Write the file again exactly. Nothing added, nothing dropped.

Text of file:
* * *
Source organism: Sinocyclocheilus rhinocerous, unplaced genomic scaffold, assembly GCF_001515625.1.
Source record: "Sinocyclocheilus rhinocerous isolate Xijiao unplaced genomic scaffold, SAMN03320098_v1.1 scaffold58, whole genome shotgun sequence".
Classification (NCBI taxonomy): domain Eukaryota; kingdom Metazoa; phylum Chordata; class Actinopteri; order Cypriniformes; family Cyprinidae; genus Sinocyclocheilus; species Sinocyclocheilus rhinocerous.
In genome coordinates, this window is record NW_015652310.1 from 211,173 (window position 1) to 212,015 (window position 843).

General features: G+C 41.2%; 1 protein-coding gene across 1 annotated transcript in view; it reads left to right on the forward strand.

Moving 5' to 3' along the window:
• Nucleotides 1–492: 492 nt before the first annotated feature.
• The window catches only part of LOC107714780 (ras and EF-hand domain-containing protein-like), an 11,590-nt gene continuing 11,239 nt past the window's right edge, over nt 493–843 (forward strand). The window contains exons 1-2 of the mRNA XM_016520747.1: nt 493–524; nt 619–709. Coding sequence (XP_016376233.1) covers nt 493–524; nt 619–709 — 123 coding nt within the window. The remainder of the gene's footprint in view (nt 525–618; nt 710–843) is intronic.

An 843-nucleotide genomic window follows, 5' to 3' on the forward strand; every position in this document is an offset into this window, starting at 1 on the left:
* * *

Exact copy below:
Source organism: Sinocyclocheilus rhinocerous, unplaced genomic scaffold, assembly GCF_001515625.1.
Source record: "Sinocyclocheilus rhinocerous isolate Xijiao unplaced genomic scaffold, SAMN03320098_v1.1 scaffold58, whole genome shotgun sequence".
Classification (NCBI taxonomy): domain Eukaryota; kingdom Metazoa; phylum Chordata; class Actinopteri; order Cypriniformes; family Cyprinidae; genus Sinocyclocheilus; species Sinocyclocheilus rhinocerous.
In genome coordinates, this window is record NW_015652310.1 from 211,173 (window position 1) to 212,015 (window position 843).

General features: G+C 41.2%; 1 protein-coding gene across 1 annotated transcript in view; it reads left to right on the forward strand.

Moving 5' to 3' along the window:
• Nucleotides 1–492: 492 nt before the first annotated feature.
• The window catches only part of LOC107714780 (ras and EF-hand domain-containing protein-like), an 11,590-nt gene continuing 11,239 nt past the window's right edge, over nt 493–843 (forward strand). The window contains exons 1-2 of the mRNA XM_016520747.1: nt 493–524; nt 619–709. Coding sequence (XP_016376233.1) covers nt 493–524; nt 619–709 — 123 coding nt within the window. The remainder of the gene's footprint in view (nt 525–618; nt 710–843) is intronic.

An 843-nucleotide genomic window follows, 5' to 3' on the forward strand; every position in this document is an offset into this window, starting at 1 on the left: